If you think that white collar crime is something only committed by manicured suit-wearing types in office buildings, it’s time to think again. If you work in construction and you’re shaking your head in disbelief, then consider this your wakeup call. Construction embezzlement happens every day in America, and safeguarding your business against the sly intentions of fraudsters and scam artists could save it from a derailing crisis.
Joy Wilde was the trusted bookkeeper of a Californian construction company. Her boss, Greg Weimann, had no idea that Wilde had been fraudulently siphoning funds out of his business for years. By the time he realized what was going on, she’s embezzled the staggering sum of $877,000 from the company. Last year, Wilde was sentenced to 10 years in jail for her crimes. A satisfying justice, perhaps, but you can bet that recovering from such a devastating loss and the upheaval of a law suit, media coverage, may take the victim just as long.
The tough truth of this tale is that Joy Wilde serves as only one example of endemic corporate fraud—criminality that carries a global annual price tag expected to rise to $1.5 trillion by 2025. So, if white collar crime has nothing to do with the kind of collar on a neck that sits behind a desk, what exactly does the term mean? Simply put, white collar crime describes the actions of anyone in business who illegally takes money from their employer or anyone else they do business with. That means customers, clients, suppliers, or subcontractors can be the target, and crucially, so can you.
Safeguard Your Company Against Construction Embezzlement
Denoting an equally unfriendly term, embezzlement is when someone steals or misappropriates of funds placed in their trust or belonging to their employer. If you run a construction company, then you won’t have any difficulty envisioning the ample opportunity for embezzlement that this industry affords. Payment applications and invoices can be falsified, labor and material costs inflated, change orders manipulated, and the Schedule of Values used to conceal substituted savings and divert funds. When the dangers of bid fixing and collusion are added to this equation, construction companies find themselves in murky waters indeed.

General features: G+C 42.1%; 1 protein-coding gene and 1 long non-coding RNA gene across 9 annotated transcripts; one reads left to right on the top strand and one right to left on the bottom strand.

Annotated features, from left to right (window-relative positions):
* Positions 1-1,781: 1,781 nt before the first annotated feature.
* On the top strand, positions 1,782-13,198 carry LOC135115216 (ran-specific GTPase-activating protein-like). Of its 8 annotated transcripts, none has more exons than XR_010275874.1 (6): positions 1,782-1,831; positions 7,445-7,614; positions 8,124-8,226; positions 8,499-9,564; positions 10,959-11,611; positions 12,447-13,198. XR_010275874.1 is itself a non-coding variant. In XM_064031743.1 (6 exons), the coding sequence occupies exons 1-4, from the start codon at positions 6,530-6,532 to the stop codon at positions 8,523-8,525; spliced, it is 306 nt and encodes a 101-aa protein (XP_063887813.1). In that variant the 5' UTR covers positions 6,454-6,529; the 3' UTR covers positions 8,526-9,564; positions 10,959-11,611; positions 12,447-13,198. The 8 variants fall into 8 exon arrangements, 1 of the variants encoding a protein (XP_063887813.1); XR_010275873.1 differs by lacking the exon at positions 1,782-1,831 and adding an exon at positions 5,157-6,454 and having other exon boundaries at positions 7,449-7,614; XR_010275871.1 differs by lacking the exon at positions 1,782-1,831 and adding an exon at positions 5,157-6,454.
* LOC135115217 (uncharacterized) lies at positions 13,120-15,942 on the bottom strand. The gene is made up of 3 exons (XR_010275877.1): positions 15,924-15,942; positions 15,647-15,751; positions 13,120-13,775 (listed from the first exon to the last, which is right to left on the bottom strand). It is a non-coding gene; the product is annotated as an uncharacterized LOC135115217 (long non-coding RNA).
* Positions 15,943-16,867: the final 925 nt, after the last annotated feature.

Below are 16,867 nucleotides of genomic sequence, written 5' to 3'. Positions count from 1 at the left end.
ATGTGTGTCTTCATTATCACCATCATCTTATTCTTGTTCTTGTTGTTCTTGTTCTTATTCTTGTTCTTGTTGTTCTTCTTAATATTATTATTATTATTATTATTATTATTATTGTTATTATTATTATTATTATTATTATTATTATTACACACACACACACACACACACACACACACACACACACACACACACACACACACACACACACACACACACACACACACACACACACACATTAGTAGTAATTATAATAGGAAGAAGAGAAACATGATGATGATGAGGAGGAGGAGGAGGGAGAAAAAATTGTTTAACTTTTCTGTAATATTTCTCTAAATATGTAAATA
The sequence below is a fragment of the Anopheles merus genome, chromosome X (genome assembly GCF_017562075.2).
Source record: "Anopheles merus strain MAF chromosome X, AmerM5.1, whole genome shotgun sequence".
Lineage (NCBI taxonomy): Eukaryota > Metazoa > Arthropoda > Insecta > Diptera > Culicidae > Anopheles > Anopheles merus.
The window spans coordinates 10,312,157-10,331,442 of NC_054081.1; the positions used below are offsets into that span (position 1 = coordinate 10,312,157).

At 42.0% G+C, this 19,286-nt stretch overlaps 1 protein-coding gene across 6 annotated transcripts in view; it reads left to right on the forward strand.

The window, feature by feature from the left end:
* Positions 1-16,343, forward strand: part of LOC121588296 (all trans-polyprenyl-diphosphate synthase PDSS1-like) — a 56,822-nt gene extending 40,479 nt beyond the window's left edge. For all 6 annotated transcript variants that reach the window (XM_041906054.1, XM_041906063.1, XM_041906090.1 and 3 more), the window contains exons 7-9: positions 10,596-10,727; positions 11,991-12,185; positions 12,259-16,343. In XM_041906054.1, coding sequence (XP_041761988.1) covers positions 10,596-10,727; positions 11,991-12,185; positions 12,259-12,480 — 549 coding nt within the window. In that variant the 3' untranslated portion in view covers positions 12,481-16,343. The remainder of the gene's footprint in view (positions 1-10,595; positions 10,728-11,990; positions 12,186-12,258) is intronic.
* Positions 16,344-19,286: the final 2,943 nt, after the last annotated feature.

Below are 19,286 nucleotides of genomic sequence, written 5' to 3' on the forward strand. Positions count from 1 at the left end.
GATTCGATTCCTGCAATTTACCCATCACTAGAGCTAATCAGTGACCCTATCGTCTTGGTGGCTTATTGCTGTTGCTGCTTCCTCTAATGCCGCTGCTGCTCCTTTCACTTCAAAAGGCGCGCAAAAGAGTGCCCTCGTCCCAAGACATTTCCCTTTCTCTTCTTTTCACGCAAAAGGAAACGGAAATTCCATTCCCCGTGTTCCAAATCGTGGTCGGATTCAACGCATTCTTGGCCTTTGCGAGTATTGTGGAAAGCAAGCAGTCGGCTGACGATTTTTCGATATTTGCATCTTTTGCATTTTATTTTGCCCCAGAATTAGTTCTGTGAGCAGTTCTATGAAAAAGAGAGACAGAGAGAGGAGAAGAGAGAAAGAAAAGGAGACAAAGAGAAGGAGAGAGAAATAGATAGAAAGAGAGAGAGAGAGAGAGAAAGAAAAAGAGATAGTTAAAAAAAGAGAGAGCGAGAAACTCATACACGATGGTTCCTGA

This raises the obvious question: how can such companies protect themselves against the possible impacts of construction embezzlement and other forms of white collar crime? Well, safeguarding can be conducted in a number of different ways. Enlisting a corporate investigations firm to carry out comprehensive background checks and periodic corporate culture audits can help you identify foxes in the hen house before they strike, so to speak. It is our experience that there are usually red flags to be found long before an employee makes off with the spoils.
For companies who find themselves having already fallen foul of an embezzler, gathering evidence and acting quickly is the best way to kick-start damage control. Our seasoned and specialist corporate investigators here at Lauth Investigations International help a diversity of companies navigate these kinds of crises every day. We can advise on how to immediately launch an impactive investigation, what other self-protective steps you can take moving forwards, and the moves that you can make in order to reclaim lost assets, bring justice to the criminal in question, and reduce your risk of liability for the fallout of their actions. Whenever the warning bell chimes for white collar crime in construction, don’t hesitate to act. Contact Lauth Investigations International today for preventative and curative assistance.